An audience sat transfixed in a dimly lit room. At center stage was the band Flowers Of The Nile and Tezrah playing hypnotic rhythms entreating the audience to listen. Suddenly an air of mystery filled the room. A woman wound, shimmied, swirled, waved her arms in a snake-like pattern and swiveled her hips in figure-eights. Her mystical, fluid movements seemed to conduct unseen energy. A sensual dance of mysterious origins began. Welcome to the art of belly dancing.
The Belly Dance Showcase held Sunday, started at 7 p.m. in the Fair Oaks Community Clubhouse. Flowers of the Nile and Tezrah provided the live music for the evening. The showcase featured 20 dancers and four dance troupes.
Egyptian native and Flowers of the Nile and Tezrah band leader Philip Gabriel helped demystify the purpose of this sacred physical dance form.
“Belly dance is about how a woman can express herself … how God created her body and the connection between that and the beats,” Gabriel said.
“A woman’s body is an instrument already,” he added. “She can express her femininity – the feminine thing inside her.”
Exotic smells from the kitchen lured attendees to get a taste of authentic Egyptian and Middle-Eastern cuisine. The menu offered $5 dinner plates of kabobs (beef and chicken) and vegan (grilled eggplant and falafel) options. Specialty dishes included stuffed grape leaves and macaroni Béchamel. There were salad and desert options such as konata, baklava and basboussa.
“The falafels are made from scratch – it’s authentic, good food – not too salty.,” said attendee Steve Bash. “The food makes it feel like a mini-Middle-Eastern Festival right in the middle of Fair Oaks. It’s a chance for people to understand the culture.”
Attendees had a chance to sample the delicious food and shop underneath the indoor mini-bazaar. Vendor Natascha Storms of “What’s Unique” had several one-of-a-kind jewelry and other items for sale. The open-air tent added a touch of foreign flair to the event.
Watching the showcase, audience members learned what celebrating the feminine form was all about. Each movement was punctuated by music to pulsating hip movements, undulating stomach rolls, whirling veils and ringing zills (finger cymbals) to keep time and accent the dance with precision.
“I like to feel the music … the story behind the music – it’s not just about shaking, a dancer must interpret the music,” said Gabriel, a multi-talented musician who has played the oud for 25 years. The oud is a traditional Egyptian instrument that is a part of the string family.
“We play traditional music … I rearrange it to fit the belly dancer, their movements and choreography,” he added.
“Live music gives improvisation. We want to provide excitement and energy … interact with the dancer,” said longtime percussionist and former belly dancer Cynthia Rutherford.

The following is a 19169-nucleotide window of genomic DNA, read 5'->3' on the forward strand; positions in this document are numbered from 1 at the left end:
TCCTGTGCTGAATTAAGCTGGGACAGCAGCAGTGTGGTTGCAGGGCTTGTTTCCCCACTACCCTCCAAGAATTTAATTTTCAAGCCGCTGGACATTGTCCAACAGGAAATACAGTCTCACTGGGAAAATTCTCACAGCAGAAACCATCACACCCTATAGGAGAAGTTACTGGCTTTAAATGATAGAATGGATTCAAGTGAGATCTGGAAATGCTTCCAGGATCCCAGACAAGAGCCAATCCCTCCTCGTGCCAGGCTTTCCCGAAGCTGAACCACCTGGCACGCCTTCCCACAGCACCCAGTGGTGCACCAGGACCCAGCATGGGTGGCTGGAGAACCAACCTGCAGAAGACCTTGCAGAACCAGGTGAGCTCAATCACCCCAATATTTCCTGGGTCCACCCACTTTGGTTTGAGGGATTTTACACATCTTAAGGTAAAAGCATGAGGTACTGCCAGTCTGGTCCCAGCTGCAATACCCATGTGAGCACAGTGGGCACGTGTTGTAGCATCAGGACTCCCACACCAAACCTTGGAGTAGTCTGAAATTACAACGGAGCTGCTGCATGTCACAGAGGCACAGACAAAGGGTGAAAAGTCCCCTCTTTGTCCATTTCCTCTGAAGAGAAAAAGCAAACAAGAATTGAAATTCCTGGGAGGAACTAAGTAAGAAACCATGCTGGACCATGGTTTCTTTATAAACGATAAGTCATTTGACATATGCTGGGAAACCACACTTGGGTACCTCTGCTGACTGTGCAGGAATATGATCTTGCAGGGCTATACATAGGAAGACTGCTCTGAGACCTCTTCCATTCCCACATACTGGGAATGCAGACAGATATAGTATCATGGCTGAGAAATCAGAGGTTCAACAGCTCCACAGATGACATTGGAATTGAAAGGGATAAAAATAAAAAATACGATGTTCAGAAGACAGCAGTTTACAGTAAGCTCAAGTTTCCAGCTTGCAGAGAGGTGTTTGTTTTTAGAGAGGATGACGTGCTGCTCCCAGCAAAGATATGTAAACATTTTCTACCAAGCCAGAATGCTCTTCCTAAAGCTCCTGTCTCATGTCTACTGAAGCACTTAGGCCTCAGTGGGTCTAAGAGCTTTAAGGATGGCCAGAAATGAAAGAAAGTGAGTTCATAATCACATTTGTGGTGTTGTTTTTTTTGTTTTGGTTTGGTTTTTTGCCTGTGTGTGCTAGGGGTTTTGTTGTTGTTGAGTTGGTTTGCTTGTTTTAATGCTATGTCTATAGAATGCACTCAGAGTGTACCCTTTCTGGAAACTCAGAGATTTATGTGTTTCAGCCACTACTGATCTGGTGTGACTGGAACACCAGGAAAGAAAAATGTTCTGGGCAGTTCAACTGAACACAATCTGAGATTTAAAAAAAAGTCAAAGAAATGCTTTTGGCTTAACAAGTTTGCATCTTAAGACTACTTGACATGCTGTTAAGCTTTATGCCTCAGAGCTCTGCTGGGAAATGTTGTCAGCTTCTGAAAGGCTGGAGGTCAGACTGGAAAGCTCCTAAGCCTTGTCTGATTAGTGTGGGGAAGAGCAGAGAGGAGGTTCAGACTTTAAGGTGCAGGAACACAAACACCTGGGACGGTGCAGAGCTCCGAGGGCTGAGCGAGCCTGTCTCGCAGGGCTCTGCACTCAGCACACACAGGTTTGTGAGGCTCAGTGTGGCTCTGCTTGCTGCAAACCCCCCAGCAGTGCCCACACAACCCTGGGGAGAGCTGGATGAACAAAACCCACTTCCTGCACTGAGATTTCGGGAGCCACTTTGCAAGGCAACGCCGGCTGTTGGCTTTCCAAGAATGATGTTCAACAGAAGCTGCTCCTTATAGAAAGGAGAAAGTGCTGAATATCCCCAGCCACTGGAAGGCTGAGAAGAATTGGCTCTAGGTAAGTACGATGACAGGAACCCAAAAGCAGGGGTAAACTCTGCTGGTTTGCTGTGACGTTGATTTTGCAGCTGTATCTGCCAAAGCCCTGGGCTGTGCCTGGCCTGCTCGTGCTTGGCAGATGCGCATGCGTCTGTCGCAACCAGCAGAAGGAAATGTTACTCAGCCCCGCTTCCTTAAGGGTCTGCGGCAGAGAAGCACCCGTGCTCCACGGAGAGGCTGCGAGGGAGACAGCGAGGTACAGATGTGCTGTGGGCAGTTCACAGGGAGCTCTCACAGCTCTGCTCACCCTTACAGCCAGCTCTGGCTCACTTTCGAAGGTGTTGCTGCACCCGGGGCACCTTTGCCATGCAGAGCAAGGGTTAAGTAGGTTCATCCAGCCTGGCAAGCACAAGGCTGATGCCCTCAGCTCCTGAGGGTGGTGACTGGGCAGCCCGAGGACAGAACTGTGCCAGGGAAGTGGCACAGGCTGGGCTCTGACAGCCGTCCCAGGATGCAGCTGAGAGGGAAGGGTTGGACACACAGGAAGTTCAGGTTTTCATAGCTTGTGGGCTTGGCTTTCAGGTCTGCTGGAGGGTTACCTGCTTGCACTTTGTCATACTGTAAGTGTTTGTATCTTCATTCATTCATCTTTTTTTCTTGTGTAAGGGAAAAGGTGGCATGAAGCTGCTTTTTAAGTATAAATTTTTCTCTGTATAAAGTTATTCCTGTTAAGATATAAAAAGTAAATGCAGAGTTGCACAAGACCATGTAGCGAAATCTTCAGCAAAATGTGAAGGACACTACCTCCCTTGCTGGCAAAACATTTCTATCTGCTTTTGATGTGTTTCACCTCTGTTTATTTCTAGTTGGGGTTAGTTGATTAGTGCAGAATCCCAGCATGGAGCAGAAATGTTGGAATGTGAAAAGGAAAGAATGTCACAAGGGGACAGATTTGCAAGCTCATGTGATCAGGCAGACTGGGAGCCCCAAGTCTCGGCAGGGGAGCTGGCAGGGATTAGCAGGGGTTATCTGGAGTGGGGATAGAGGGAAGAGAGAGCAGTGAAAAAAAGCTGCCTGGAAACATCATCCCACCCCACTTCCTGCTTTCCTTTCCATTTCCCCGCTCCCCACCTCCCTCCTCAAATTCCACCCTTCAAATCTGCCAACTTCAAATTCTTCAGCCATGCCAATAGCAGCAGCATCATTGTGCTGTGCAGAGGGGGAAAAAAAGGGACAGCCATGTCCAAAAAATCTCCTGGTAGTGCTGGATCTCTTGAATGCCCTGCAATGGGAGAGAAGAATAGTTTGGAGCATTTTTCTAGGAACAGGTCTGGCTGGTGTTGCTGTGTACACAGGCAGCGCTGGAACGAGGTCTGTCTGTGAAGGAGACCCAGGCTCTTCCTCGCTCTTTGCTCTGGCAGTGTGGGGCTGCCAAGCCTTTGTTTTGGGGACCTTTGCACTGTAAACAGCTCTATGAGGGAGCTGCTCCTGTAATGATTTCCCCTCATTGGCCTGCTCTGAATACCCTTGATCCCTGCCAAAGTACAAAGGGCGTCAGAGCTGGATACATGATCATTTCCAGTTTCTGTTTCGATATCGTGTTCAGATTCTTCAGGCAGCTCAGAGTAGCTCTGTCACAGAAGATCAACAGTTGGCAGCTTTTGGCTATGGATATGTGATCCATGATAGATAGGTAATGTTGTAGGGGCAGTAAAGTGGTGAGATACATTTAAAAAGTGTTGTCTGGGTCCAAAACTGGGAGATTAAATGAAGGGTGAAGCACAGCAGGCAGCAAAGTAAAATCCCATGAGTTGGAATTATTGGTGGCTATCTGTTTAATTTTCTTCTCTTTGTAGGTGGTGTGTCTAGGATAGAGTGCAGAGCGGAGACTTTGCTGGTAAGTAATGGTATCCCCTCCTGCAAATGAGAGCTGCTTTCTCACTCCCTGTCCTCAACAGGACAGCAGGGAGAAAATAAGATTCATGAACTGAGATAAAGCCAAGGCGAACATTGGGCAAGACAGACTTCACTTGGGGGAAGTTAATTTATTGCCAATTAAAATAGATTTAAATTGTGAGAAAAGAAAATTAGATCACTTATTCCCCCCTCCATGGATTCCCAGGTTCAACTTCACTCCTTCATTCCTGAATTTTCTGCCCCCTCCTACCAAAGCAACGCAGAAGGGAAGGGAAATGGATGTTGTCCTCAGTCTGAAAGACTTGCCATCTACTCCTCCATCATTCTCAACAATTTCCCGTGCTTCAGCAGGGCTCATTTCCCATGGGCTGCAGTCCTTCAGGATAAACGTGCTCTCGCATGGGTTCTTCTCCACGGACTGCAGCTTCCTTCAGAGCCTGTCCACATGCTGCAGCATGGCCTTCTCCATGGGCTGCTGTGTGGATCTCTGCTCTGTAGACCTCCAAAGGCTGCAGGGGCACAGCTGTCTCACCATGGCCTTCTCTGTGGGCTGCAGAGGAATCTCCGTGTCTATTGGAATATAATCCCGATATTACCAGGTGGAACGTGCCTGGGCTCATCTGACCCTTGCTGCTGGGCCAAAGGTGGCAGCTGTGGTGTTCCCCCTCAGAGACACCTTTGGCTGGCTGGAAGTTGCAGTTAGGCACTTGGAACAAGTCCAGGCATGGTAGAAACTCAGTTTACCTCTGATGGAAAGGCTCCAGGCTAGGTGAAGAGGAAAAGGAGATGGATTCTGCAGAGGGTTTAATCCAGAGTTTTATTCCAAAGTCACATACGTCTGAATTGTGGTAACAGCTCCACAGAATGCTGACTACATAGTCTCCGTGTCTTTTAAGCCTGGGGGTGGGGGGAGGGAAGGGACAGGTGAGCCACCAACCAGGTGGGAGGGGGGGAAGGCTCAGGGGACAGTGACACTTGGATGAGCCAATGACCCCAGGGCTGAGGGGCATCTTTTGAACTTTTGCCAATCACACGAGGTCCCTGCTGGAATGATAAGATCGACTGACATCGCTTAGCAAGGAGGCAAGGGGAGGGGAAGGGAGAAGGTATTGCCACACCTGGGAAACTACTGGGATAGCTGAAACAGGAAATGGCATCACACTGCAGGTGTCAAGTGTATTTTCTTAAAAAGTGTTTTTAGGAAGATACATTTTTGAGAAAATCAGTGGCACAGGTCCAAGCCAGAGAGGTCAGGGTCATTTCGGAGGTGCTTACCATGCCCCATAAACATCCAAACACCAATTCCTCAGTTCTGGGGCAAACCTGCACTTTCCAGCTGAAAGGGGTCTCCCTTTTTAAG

“There’s a certain element of aliveness to performing live music with dancing,” she added. Rutherford plays the doumbec, more commonly called the Egyptian tabla – a kind of drum.
“Performing is always an improvisational experience. Even if you play with a live band, you can’t choreograph live music. As a dancer, you have got to have a lot of skills,” Rutherford added.
Belly dancing knows no ethnic boundaries. It is an overall celebration of supreme femininity and a form of spiritualism. Dancers range from slim to full-figured women adorned in brightly colored costumes and sequins. Extra health benefits include weight loss and lowered stress.
“You are healthy psychologically, too, because when you are doing the dance, you think you are beautiful,” Gabriel added.
The Sacramento Press spoke with event organizer, director of the Henna and Kohl Bellydance Company and Studio, and veteran Egyptian Cabaret belly dancer Adriane Dellorco about her love of the dance.
“I enjoy the movement, connecting to the audience – it makes me feel alive, (I) enjoy learning about other cultures,” she said.
“Egyptian cabaret is more traditional of what you might see performed in Egypt,” she added.
Dellorco has been dancing since she was 14 years old and stunned the audience with her rapid shimmies to the music’s quick melody – a move that’s very difficult to achieve.
The crowd cheered for the dancers by clapping to the syncopated rhythms. There were several performers, however, with a few unforgettable performances that impacted audience members.
“Edemia has very beautiful, mesmerizing hands,” said Smita Shende. “She has great stage presence.”
Edemia is a belly dancer from Mexico City who performs Middle Eastern and cabaret style belly dancing. The featured dancer shared what inspires her to engage in the cultural and sensual art form.
“My inspiration was my mother and father,” she said. “I started off doing folklorico dancing, salsa dancing and now belly dancing. I have a great passion for dancing.
“I like Egyptian classic the most. I like the way you can learn from their culture and they can learn from yours,” she said of infusing the styles with her Mexican heritage. Edemia said she enjoys incorporating her belly dancing to singers Marc Anthony and Señora Dinamita.
“Sawako Ama was my favorite. She kept my attention,” said Merssia Enriquez.
“She was very graceful with her hands and her facial expressions – she connected with the audience really well.”
Sawako Ama performed American Tribal Egyptian-Oriental style dancing.
“It was nice to see all the flavors of dance and talent,” said attendee Gayle Guest-Brown. “There was so much talent on the stage! My favorite was Sawako Ama – her arms were so graceful, her isolations were wonderful. I also thought Badia was excellent, as was Nyla Crystal.”